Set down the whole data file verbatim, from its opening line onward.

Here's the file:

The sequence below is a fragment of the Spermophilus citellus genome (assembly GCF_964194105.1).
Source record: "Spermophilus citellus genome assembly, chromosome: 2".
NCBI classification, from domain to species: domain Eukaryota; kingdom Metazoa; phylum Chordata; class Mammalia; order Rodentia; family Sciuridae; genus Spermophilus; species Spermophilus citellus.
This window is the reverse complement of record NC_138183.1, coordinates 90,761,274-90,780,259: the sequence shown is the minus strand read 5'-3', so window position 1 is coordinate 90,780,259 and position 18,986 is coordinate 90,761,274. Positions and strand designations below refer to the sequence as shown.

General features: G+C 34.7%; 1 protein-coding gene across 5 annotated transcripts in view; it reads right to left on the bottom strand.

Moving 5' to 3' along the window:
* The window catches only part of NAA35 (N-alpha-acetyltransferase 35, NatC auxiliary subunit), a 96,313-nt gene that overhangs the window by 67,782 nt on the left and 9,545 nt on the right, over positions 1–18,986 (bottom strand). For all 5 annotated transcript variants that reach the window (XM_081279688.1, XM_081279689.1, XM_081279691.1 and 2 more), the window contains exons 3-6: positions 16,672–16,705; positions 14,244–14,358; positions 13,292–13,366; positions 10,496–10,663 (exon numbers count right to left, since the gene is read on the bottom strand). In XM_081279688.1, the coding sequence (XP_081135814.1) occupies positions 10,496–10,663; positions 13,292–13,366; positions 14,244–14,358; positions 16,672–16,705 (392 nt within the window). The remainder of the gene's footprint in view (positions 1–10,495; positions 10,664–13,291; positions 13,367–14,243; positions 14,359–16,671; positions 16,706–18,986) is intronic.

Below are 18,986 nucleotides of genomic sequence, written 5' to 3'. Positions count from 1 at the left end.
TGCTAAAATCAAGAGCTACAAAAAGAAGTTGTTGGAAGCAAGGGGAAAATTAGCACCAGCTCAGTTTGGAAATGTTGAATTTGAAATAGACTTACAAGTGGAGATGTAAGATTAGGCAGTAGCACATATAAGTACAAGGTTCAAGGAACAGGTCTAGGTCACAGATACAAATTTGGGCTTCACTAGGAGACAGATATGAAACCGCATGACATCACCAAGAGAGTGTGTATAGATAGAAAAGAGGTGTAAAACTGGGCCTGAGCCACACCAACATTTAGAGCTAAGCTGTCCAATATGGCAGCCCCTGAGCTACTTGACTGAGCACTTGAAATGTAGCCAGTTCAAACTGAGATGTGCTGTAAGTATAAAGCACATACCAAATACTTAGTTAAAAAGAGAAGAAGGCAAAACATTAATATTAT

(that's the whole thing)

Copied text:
The sequence below is a fragment of the Spermophilus citellus genome (assembly GCF_964194105.1).
Source record: "Spermophilus citellus genome assembly, chromosome: 2".
NCBI classification, from domain to species: domain Eukaryota; kingdom Metazoa; phylum Chordata; class Mammalia; order Rodentia; family Sciuridae; genus Spermophilus; species Spermophilus citellus.
This window is the reverse complement of record NC_138183.1, coordinates 90,761,274-90,780,259: the sequence shown is the minus strand read 5'-3', so window position 1 is coordinate 90,780,259 and position 18,986 is coordinate 90,761,274. Positions and strand designations below refer to the sequence as shown.

General features: G+C 34.7%; 1 protein-coding gene across 5 annotated transcripts in view; it reads right to left on the bottom strand.

Moving 5' to 3' along the window:
* The window catches only part of NAA35 (N-alpha-acetyltransferase 35, NatC auxiliary subunit), a 96,313-nt gene that overhangs the window by 67,782 nt on the left and 9,545 nt on the right, over positions 1–18,986 (bottom strand). For all 5 annotated transcript variants that reach the window (XM_081279688.1, XM_081279689.1, XM_081279691.1 and 2 more), the window contains exons 3-6: positions 16,672–16,705; positions 14,244–14,358; positions 13,292–13,366; positions 10,496–10,663 (exon numbers count right to left, since the gene is read on the bottom strand). In XM_081279688.1, the coding sequence (XP_081135814.1) occupies positions 10,496–10,663; positions 13,292–13,366; positions 14,244–14,358; positions 16,672–16,705 (392 nt within the window). The remainder of the gene's footprint in view (positions 1–10,495; positions 10,664–13,291; positions 13,367–14,243; positions 14,359–16,671; positions 16,706–18,986) is intronic.

Below are 18,986 nucleotides of genomic sequence, written 5' to 3'. Positions count from 1 at the left end.
TGCTAAAATCAAGAGCTACAAAAAGAAGTTGTTGGAAGCAAGGGGAAAATTAGCACCAGCTCAGTTTGGAAATGTTGAATTTGAAATAGACTTACAAGTGGAGATGTAAGATTAGGCAGTAGCACATATAAGTACAAGGTTCAAGGAACAGGTCTAGGTCACAGATACAAATTTGGGCTTCACTAGGAGACAGATATGAAACCGCATGACATCACCAAGAGAGTGTGTATAGATAGAAAAGAGGTGTAAAACTGGGCCTGAGCCACACCAACATTTAGAGCTAAGCTGTCCAATATGGCAGCCCCTGAGCTACTTGACTGAGCACTTGAAATGTAGCCAGTTCAAACTGAGATGTGCTGTAAGTATAAAGCACATACCAAATACTTAGTTAAAAAGAGAAGAAGGCAAAACATTAATATTAT